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Wednesday, 26 February 2014

Lemon Juice, That’s Yellow Alert

By Janet Thompson

My husband, with his ROTC Commission, 20 months into my recovery from polio, and our two-month old son headed for Duane’s basic training. The Korean War raged.

Everyone learned the inside scoop about how not to be a proper Air Force officer (not even supposed to carry groceries). Their right hand and arm must remain unencumbered to salute other officers and return the salutes of enlisted soldiers.

What a sight we made, me clutching one arm, Mike wiggling in the other.

Two weeks of basic, then three weeks of radar officer training would equip him to oversee an enlisted-men crew looking for blips (bogeys) signaling approaching enemy planes.

About 2AM one morning, Duane heard an operator excitedly shout, “Lemon juice, that’s Yellow Alert!” Yellow alert was a warning, just one level below red alert.

“Red” meant the enemy planes were on top of us. The drill was: the radar officer in charge called base commander, who called state governor, who called the National Guard and the president. Someone notified Civil Defense. Yellow, unlike Red, meant no one called the president.

“Lemon juice,” however, is simulated yellow alert. For this, no one outside the base is notified. Imagine the base commander’s embarrassment when some green second looie, has just called the governor (who alerted the National Guard and Civil Defense.

Duane received a three-week vacation while the Air Force puzzled what to do with its wet-behind-the-ears officer.

Any other by guy then would have found himself in Korea but because of my physical condition and our infant, this luckily didn't happen.

From Duane’s history, the powers-that-be decided his building business experience would make him a fine base installations officer. This job awarded responsibility for the care and maintenance of all the base property.

In March, our daughter was born, two-and-a-half months premature. Unassisted on the gurney, racing down the halls to the operating room, Sharon weighed two pounds and thirteen ounces.

“She probably won’t live, so don't bother to name her,” the doctors said. In 1953, wives were mostly an Air Force burden. Putting the grayish-looking, fragile infant into an incubator, they moved me into a room where other mothers were nursing and cuddling their babies.

Mike, by then nine months old, wasn't walking yet. Imagine this officer making two trips, first, a baby in each arm and next, hauling groceries and his disabled wife clinging on for dear life.

Buildings and grounds weren't keeping Duane busy. Selling sterling silver flatware and fine china (a-la Tupperware) to young women WAFs for their hope chests was his entrepreneurial answer.

Baby-sitting was a nifty way for the WAFs to pay their down payments. Duane made money hand-over-fist with his captive customer base.

Some of the streets lacked curbing. Finding no available workers, wouldn't any enterprising fellow see guys in the brig sitting around? Soon the higher-ups noticed prisoners joyfully outdoors having a field day, shirtless in the sunshine.

While effective, in the hierarchical Air Force this solution was not “regulation.” Duane was given leave to go home for a couple weeks until they could again plan his future.

Duane’s conservative religion dictated no drinking so he'd never taken a sip of booze. Hamilton Air Force Base, on top of Mount Tamalpais overlooking San Francisco, the bay and the ocean, beckoned.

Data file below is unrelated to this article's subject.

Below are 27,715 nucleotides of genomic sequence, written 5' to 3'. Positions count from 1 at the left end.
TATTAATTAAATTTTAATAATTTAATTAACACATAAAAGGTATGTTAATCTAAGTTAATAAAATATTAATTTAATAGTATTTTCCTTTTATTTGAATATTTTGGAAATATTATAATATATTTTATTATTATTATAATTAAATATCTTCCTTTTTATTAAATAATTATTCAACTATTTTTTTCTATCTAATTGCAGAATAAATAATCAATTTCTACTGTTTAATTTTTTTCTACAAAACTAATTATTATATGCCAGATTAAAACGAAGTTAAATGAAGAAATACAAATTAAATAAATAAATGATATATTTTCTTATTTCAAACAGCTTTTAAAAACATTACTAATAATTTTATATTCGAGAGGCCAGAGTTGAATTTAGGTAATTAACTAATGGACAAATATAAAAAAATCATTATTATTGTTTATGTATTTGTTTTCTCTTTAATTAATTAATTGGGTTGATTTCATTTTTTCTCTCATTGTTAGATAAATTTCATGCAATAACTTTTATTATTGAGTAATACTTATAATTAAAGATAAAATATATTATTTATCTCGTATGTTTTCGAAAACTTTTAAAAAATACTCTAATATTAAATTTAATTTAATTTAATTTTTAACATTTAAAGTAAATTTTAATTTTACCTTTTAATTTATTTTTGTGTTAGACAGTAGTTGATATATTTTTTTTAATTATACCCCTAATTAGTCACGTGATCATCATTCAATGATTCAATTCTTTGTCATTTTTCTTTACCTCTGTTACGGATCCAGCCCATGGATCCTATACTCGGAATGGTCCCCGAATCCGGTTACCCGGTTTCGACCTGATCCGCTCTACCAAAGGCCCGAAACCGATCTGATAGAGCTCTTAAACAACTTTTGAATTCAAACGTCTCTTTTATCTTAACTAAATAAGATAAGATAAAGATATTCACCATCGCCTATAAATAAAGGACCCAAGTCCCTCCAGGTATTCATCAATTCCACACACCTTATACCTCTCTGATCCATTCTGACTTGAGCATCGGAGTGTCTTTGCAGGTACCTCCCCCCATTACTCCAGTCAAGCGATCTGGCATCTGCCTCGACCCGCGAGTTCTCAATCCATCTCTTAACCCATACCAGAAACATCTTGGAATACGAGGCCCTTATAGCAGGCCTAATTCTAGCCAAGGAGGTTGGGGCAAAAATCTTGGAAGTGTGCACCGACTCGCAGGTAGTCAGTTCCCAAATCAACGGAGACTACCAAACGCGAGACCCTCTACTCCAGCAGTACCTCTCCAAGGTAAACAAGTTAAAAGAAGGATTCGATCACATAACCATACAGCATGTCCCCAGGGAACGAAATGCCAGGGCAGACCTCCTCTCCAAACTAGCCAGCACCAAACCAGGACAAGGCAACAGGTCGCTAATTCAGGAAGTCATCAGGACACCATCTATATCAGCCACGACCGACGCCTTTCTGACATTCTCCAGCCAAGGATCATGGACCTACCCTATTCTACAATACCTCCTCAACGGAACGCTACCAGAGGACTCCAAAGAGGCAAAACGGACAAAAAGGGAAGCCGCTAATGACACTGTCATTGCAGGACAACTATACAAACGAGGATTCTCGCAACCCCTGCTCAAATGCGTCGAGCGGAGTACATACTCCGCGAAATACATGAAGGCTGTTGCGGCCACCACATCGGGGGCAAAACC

The crème-de-la-crème of Air Force bases, higher-ups hoped to land there when returning from the Far East. The mucky-mucks decided a “perfect” club officer wouldn't drink up the bar profits.

In charge of the swanky club, Duane’s was heady duty. I hung out at the ritzy pool; the indebted WAFs cared for the children. Duane peddled hope-chest dreams at night.

With extra money and household help, we lived high on the hog. Can you imagine how all the other officers and wives envied us? After all, fresh-out-of-ROTC, second looies are supposed to be compliant, lowest of the low in the Air Force pecking order.

Luckily, before they put a hit out and murdered us, the force declared a reduction in force. Newer, younger (and misfit) officers were allowed to end their tours after completing just a year.

So Air Force duty and adventure was over and again we had permission to return home.

For us, it was a good year, a mighty good year.


[INVITATION: All elders, 50 and older, are welcome to submit stories for this blog. They can be fiction, non-fiction, poetry, memoir, etc. Please read instructions for submitting.]

Posted by Ronni Bennett at 05:30 AM | Permalink | Email this post

Comments

Hi Janet,

I loved your story and really identified with it, and you.

Isn't it wonderful that we can remember such a stressful time in our lives with such happy memories?

I remember packing up our station wagon and leaving Pennsylvania with Roy, myself, four kids and a kitten who the kids refused to part with but, who was neither "Car broken" nor did he enjoy riding in the car.

Ten hours later we drove through the guard at the gate of Langley Air Force Base in Virginia and our adventure began.

Here it is now, more than 50 years later and we are still reminiscing about that trip and our Air Force experience.

I can tell by your story that it is still fresh in your mind,too and you relive those times with a sense of longing for "The good old days."

We usually smile and say if we had known then that they were the "Good old Days", we would have enjoyed them more.

Keep writing your stories. They are very interesting to read....

A well-written and engaging story. Your natural sense of humor shines through. I'll bet you are fun to be around.

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